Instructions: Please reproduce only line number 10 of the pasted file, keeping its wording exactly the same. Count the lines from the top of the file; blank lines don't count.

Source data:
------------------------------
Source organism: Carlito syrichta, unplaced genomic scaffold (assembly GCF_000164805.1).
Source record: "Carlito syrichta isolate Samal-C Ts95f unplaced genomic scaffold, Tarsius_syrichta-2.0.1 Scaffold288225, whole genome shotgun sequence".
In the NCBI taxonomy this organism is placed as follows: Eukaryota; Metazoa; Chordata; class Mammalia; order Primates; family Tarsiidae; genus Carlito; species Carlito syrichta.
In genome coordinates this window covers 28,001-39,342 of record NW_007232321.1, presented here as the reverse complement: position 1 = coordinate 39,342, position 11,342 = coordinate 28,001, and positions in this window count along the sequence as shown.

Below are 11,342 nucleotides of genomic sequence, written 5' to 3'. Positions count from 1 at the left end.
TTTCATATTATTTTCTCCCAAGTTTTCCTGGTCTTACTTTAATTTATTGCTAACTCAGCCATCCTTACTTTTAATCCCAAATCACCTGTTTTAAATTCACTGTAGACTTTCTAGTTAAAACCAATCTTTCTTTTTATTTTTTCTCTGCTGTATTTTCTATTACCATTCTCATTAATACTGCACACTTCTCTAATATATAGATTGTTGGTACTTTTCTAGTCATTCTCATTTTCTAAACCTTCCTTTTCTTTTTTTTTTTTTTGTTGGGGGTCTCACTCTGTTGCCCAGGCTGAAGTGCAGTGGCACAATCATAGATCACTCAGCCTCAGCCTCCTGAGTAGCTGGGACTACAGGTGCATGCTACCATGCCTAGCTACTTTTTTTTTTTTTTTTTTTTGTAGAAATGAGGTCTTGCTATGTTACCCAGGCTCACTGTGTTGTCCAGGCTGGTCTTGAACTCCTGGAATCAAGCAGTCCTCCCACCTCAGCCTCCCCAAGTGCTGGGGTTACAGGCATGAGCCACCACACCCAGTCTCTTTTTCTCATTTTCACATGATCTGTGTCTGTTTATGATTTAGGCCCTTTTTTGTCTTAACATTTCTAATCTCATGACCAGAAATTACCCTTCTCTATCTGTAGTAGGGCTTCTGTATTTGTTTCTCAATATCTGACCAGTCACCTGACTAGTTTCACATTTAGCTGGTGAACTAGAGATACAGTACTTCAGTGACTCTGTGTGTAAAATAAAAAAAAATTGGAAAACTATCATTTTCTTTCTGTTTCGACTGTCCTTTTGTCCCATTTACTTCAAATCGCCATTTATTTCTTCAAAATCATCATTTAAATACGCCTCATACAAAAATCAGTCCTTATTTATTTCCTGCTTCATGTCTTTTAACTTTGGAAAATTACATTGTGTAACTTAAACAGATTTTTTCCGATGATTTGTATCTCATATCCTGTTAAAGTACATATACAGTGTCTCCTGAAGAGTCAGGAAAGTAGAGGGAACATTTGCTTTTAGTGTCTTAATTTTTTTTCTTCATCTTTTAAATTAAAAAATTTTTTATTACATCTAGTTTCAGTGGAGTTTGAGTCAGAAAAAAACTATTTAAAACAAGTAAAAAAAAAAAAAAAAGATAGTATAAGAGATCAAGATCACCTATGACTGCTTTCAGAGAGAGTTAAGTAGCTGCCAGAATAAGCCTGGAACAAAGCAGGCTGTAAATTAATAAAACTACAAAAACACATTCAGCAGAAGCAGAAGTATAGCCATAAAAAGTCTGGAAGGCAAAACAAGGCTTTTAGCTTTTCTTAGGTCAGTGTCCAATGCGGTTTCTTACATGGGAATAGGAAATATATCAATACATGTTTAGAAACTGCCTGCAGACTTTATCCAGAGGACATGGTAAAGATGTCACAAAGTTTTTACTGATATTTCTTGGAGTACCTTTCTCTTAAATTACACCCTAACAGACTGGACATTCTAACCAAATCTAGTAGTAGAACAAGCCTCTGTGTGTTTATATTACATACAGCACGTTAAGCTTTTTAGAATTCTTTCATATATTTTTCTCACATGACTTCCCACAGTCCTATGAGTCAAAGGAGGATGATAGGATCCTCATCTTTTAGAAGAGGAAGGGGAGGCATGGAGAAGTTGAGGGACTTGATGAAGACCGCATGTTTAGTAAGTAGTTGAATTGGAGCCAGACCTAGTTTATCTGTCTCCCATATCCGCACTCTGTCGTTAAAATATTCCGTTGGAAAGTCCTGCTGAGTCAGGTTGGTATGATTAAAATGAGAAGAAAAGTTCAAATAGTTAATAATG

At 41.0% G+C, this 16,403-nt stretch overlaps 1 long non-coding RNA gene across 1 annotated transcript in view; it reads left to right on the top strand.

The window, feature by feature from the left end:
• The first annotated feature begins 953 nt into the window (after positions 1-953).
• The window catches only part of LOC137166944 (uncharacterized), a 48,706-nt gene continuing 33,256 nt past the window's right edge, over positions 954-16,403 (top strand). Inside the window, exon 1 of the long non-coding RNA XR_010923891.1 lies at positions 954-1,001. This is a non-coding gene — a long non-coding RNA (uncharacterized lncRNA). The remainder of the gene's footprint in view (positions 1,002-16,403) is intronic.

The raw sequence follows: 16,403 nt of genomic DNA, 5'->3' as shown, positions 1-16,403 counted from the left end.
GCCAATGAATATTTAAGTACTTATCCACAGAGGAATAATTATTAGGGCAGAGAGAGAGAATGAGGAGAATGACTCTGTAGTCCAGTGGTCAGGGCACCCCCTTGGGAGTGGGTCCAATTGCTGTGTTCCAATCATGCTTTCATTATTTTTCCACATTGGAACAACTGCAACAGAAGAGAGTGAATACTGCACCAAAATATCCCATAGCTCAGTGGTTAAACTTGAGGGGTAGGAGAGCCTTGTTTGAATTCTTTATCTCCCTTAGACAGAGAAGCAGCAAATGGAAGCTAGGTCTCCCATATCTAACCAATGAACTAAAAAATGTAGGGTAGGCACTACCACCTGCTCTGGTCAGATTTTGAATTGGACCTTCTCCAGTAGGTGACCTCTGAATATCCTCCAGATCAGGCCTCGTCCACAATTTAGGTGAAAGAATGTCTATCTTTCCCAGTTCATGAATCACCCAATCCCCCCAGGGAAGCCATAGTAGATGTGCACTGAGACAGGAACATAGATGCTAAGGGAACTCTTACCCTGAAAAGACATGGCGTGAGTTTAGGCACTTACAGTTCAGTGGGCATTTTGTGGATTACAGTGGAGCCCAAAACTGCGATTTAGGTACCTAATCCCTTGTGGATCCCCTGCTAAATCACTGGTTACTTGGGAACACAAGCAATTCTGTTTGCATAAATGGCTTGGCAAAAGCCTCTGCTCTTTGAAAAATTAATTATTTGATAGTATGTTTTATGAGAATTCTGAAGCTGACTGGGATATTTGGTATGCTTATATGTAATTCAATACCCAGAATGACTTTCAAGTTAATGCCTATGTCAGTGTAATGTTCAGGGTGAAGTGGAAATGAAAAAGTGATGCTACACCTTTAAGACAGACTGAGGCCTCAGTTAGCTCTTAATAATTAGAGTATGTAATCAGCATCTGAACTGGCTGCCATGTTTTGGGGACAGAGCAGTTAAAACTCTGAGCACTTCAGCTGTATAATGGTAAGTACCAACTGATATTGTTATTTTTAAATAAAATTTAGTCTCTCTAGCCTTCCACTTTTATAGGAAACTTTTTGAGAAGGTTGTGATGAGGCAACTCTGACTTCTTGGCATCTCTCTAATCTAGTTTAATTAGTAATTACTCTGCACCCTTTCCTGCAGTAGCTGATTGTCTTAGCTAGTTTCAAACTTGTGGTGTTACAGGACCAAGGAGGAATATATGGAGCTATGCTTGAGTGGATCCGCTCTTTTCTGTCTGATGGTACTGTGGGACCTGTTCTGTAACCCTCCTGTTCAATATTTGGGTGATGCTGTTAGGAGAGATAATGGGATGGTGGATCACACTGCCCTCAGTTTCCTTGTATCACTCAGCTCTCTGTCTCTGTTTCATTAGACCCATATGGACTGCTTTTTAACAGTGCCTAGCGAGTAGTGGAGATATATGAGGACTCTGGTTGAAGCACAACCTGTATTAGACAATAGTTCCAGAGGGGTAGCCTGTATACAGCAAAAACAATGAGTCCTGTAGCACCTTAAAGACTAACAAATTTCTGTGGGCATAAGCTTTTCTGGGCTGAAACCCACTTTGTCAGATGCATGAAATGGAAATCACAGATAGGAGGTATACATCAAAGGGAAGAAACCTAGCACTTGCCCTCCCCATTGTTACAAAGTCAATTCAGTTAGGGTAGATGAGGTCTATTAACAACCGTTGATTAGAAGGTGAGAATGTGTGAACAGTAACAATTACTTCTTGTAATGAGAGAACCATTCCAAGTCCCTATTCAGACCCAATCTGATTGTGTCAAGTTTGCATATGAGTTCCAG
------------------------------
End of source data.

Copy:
• The window catches only part of LOC137166944 (uncharacterized), a 48,706-nt gene continuing 33,256 nt past the window's right edge, over positions 954-16,403 (top strand). Inside the window, exon 1 of the long non-coding RNA XR_010923891.1 lies at positions 954-1,001. This is a non-coding gene — a long non-coding RNA (uncharacterized lncRNA). The remainder of the gene's footprint in view (positions 1,002-16,403) is intronic.